On the other hand, touching brings two people closer together than any other form of communication. With touch, people are able to communicate on a truly emotional level. In order for two people to meditate together touching is required. It is through that touching that you remove the solo nature of meditation and instead create an awareness of each other. Intimacy begins with touching, and if you want to build a bond with someone you need to be comfortable touching them.

How does someone meditate with another, you ask?
Here are seven simple steps to begin your journey of meditating with a partner.

1. Find a quiet place where the two of you cannot be interrupted. Turn off your phones or place them on silent. Put them out of sight to keep them out of mind.

2. Wear comfortable clothing, the same clothing you would wear when meditating by yourself as long as your partner is comfortable with that clothing.

3. Sit cross legged, facing each other.

4. Hold both of your partner’s hands. How you hold hands is up to you, just make sure you are both comfortable with the position.

5. Look into each others’ eyes. Remember, this isn’t a staring contest so you’re more than welcome to blink. Also, don’t simply stare at their eyes, instead look into their eyes as if you’re searching for something deep within their soul.

6. Breathe. Don’t chant, just breathe. If you are used to chanting when you meditate on your own this will be a bit of an adjustment, but the reason I suggest you refrain from chanting is hearing someone else’s chant may catch you off guard. Meditating together relies so much on developing a succinct rhythm together

7. Start with five minute sessions and gradually increase to your desired time in dual meditation.

There are many different methods of meditating with another. This is a good starting point as it is comfortable and doesn’t require too much effort from either participant.

Whether you have known the person you’re meditating with for a long time or for only a little, follow these steps and you will be amazed at the deep and lasting bond you have created with another.

Original article no longer available »

Read More

Healing after heartbreak

wildmind meditation newsAnastasia Pollock, NewsOK: Healing from heartbreak can feel daunting and overwhelming. These five skills can aid in the healing process, making it less overwhelming, and helping a person to heal fully so he or she can move forward with his or her life.

Heartbreak can be the result of many situations. It can be the loss of or a change in a relationship, the loss of a loved one, a major life adjustment or the loss of something that is important to you. The common denominator here is loss and change that feels like (and is in some respects) loss. Often, when we …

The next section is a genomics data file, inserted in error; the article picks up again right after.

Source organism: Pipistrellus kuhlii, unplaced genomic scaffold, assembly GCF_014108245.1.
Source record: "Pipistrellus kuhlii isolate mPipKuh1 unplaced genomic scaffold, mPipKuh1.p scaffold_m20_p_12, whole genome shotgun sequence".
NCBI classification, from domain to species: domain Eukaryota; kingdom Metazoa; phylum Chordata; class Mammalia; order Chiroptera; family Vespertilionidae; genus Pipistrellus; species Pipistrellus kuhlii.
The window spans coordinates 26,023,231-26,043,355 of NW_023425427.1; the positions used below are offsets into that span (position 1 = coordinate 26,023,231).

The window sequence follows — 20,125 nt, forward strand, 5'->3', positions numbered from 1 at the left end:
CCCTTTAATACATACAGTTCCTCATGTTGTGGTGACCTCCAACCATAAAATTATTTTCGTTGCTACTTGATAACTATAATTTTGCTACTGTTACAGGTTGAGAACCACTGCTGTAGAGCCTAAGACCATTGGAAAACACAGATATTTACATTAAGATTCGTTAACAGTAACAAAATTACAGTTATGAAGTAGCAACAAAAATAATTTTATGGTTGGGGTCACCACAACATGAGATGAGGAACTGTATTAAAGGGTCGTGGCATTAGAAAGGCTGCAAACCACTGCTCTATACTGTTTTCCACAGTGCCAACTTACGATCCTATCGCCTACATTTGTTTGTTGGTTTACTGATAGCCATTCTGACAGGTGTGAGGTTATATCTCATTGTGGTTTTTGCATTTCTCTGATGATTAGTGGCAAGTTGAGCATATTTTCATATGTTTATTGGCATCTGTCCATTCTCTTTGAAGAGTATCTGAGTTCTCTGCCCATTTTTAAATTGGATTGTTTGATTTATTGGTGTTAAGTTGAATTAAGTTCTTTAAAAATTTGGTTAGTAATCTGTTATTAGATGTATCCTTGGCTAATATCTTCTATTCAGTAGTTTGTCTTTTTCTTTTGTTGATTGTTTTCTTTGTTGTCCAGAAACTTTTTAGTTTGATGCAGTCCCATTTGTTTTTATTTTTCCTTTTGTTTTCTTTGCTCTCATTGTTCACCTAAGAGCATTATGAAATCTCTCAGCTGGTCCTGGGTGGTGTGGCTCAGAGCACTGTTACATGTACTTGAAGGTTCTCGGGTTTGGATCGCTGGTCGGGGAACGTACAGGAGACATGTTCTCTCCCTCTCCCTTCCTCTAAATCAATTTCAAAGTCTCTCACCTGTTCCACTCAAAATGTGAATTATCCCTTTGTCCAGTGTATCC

Read the original article »

Read More

The art of self-forgiveness

Everyone messes up. Me, you, the neighbors, Mother Teresa, Mahatma Gandhi, King David, the Buddha, everybody.

It’s important to acknowledge mistakes, feel appropriate remorse, and learn from them so they don’t happen again. But most people keep beating themselves up way past the point of usefulness: they’re unfairly self-critical.

Inside the mind are many sub-personalities. For example, one part of me might set the alarm clock for 6 am to get up and exercise . . . and then when it goes off, another part of me could grumble: “Who set the darn clock?” More broadly, there is a kind of inner critic and inner protector inside each of us. For most people, that inner critic is continually yammering away, looking for something, anything, to find fault with. It magnifies small failings into big ones, punishes you over and over for things long past, ignores the larger context, and doesn’t credit you for your efforts to make amends.

Therefore, you really need your inner protector to stick up for you: to put your weaknesses and misdeeds in perspective, to highlight your many good qualities surrounding your lapses, to encourage you to keep getting back on the high road even if you’ve gone down the low one, and – frankly – to tell that inner critic to Shut Up.

With the support of your inner protector, you can see your faults clearly with fearing that will drag you into a pit of feeling awful, clean up whatever mess you’ve made as best you can, and move on. The only wholesome purpose of guilt, shame, or remorse is learning – not punishment! – so that you don’t mess up in that way again. Anything past the point of learning is just needless suffering. Plus excessive guilt, etc., actually gets in the way of you contributing to others and helping make this world a better place, by undermining your energy, mood, confidence, and sense of worth.

Seeing faults clearly, taking responsibility for them with remorse and making amends, and then coming to peace about them: this is what I mean by forgiving yourself.

How?

Start by picking something relatively small that you’re still being hard on yourself about, and then try one or more of the methods below. I’ve spelled them out in detail since that’s often useful, but you could do the gist of these methods in a few minutes or less.